• The software and associated files may be supplied for reviewers as either:
    1. A single Supplementary Software zip file up to 200 MB in size
    2. Four DVDs to be mailed to the reviewers.
  • Any restrictions on the availability of software or code used to implement novel algorithms must be specified at the time of submission. Editors will decide whether any restrictions are acceptable in consultation with the reviewers. If some restrictions are deemed acceptable, they must be clearly explained in the methods section of the manuscript. Authors must supply all information needed for the reviewers to properly evaluate the software or code. If the motivation of the submitted manuscript is to provide a useful tool, rather than report a new algorithmic development, there should be no substantial restrictions on software or code availability.
  • We encourage authors to provide a license with the software or code.
  • A narrative description of key algorithmic components should be provided in the main text. Extensive equations, pseudocode or snippets of source code should be confined to the Online Methods or a Supplementary Note.

At Acceptance

  • If the software is central to the methodology and non-obvious, the source code should be provided in a Supplementary Software zip file as described above so that readers can easily access the exact code used to obtain the results in the paper. There are some possible exceptions:
    1. If the author’s institution requires a user to accept a license agreement or if the author has other reasonable grounds for not providing the source code as Supplementary Software, it may be acceptable for the author to host source code on an institutional server and require that users fill out an online form and agree to a license before downloading the software. In this instance the software must have version numbering and a link to the version used in the work must be provided in the manuscript.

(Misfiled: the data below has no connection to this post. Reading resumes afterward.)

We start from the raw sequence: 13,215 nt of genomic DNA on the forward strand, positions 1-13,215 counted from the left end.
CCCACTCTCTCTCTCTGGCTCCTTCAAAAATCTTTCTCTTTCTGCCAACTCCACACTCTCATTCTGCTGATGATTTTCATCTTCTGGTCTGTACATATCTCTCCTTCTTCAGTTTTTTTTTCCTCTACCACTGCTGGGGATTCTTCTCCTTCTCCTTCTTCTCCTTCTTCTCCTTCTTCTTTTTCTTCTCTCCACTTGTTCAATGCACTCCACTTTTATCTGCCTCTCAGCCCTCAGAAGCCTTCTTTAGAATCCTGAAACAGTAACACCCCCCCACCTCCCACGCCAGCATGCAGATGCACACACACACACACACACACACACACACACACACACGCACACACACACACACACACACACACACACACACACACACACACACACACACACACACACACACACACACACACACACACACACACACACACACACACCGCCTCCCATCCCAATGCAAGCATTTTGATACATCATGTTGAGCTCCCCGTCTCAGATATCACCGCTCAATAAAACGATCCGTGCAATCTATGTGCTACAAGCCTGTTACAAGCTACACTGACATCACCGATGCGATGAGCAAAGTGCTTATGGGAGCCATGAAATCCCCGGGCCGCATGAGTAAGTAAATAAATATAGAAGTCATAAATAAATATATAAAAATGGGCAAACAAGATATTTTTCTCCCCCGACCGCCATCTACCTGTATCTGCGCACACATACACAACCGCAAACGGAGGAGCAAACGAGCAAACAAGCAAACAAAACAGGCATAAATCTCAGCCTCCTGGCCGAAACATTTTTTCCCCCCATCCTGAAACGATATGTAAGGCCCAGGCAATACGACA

2. In some situations it may be permissible for authors to supply only compiled software as Supplementary Software but the source code to academic users upon email request. Details of availability must be clearly stated in the manuscript.
    3. It is not acceptable to make software and code available by email request only.

  • If the software or code isn’t the main tool/method being reported in the manuscript the authors may provide a note in the readme file of the Supplementary Software cautioning users that the code is unsupported and not intended for general use. In this case it is permissible that the software or code be made available only by email request but the authors must state this availability in the manuscript.
  • Regardless of how the software is made available, the code supplied with the manuscript must be identical to that used to obtain the data in the paper. An exception can be made for changes that don’t alter the processing of input data. The authors may however provide a link to access new versions of the software.
  • We strongly encourage authors to include a license with all published software and code.
  • We encourage authors to provide macros for recording the software version and parameter settings during analyses or to integrate this functionality into the software itself.

Web Tools/Resources
These represent a special class of software that many times can’t be expected to follow the same guidelines outlined above. This is particularly true if the web tool or resource is being supplied as a service and has few, if any, novel computational aspects to it. The only end-user requirement for web tools is that they be freely accessible with any modern web browser.

Nature.com provides a proxy server for reviewers to access web tools and resources anonymously.

At Submission

  • The authors must supply a working link and any necessary log in information.
  • Any unpublished algorithms central to the operation of the tool should be supplied in forms a), c) or d) detailed above.

At Acceptance

  • The authors should supply written confirmation that they will keep the website and tool operating and freely accessible for the foreseeable future.
Go to the profile of Daniel Evanko

Daniel Evanko

Editor, Springer Nature